Rembrandt’s study of a model for Jesus makes its Dutch museum debut at The Rembrandt House Museum, for the first time since it last hung in Rembrandt’s salon nearly 360 years ago. The painting, which was also part of the 2011 exhibition Rembrandt and the Face of Jesus in Paris, will go on display in Amsterdam on Friday 8 July 2016.
In a reaction to the Dutch national newspaper Het Parool, David de Witt, Senior Curator of The Rembrandt House Museum explaines how he believes the study is by Rembrandt and that this painting is one of the two studies of Christ that had hung in the Salon of the artist.
Information from the press release, 5 July 2016
On a small oak panel Rembrandt studied the head of a man with long black hair and a flowing black beard. His model – whose identity remains unknown to us – was very likely one of the young Jewish men living in Rembrandt’s neighbourhood. Rembrandt chose him because of his striking appearance. He was looking to develop a new type of face for Jesus. It was still based on tradition, but now also on study from life. He would use this type in several major works of the late 1640s: the Hundred Guilder Print, and painting of Jesus and the Disciples at Emmaus of 1648 now in the Louvre.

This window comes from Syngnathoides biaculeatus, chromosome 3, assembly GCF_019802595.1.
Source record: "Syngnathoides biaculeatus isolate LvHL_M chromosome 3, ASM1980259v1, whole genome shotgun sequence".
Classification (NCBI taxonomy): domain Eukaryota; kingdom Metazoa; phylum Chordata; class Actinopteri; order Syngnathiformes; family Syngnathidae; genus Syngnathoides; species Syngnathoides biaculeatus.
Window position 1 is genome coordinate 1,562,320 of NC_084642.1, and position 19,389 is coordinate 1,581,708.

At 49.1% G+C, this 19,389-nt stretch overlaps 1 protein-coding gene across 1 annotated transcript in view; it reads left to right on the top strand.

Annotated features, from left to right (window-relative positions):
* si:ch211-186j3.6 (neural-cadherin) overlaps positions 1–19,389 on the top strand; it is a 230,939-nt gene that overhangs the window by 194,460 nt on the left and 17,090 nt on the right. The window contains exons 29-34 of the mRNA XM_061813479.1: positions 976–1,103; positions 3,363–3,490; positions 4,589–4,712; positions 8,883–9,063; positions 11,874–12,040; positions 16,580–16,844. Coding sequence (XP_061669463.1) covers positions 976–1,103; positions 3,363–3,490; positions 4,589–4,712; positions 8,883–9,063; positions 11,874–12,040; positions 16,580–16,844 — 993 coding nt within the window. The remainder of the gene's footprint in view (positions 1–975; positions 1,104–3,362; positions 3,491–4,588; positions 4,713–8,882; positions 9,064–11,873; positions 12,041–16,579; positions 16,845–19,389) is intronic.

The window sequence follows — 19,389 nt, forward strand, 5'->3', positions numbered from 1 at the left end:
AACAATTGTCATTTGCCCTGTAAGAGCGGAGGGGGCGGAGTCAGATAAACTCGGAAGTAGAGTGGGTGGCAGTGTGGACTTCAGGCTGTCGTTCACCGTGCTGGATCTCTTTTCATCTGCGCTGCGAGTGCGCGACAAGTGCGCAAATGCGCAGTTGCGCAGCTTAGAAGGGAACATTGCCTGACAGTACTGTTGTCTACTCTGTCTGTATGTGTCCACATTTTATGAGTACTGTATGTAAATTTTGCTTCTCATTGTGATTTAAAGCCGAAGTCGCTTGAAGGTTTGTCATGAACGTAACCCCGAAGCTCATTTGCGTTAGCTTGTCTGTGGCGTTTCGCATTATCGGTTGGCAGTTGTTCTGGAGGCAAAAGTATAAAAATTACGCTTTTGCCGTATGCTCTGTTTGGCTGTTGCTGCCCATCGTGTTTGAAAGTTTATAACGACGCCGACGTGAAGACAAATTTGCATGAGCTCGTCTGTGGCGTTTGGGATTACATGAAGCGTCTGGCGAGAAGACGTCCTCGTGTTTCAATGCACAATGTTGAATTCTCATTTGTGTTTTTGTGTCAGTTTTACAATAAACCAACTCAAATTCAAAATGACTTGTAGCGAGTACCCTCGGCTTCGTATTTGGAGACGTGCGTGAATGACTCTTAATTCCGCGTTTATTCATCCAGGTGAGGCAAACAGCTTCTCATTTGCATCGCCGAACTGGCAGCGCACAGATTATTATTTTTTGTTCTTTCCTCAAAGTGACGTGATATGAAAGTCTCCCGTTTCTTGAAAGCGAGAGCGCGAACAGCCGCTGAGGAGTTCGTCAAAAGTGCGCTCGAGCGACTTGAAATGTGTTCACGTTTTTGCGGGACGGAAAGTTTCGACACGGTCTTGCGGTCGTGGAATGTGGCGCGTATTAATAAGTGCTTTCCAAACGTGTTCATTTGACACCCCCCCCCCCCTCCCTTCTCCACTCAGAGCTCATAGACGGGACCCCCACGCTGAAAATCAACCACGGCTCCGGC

The visitor can now view this painting in the room where the artist kept it, the Salon. The inventory taken when he went bankrupt in 1656 lists two “Cristus tronie door Rembrant” (Christ’s head by Rembrandt). This is one of two such paintings known, with the other in Berlin. Of course this does not mean that the artist studied Jesus himself, but instead that he was studying a live model. Already in his Leiden years, Rembrandt studied the human face intensely, in order to depict human emotions convincingly. Here he applied the same approach – study from life – to the depiction of Jesus. Observation from life was core to Rembrandt’s work, and he showed both of his studies for Jesus in the most important room in his house. Generously lent by a private collector who wishes to remain anonymous, this work first resurfaced for the public in 2011. This is its first appearance in The Netherlands.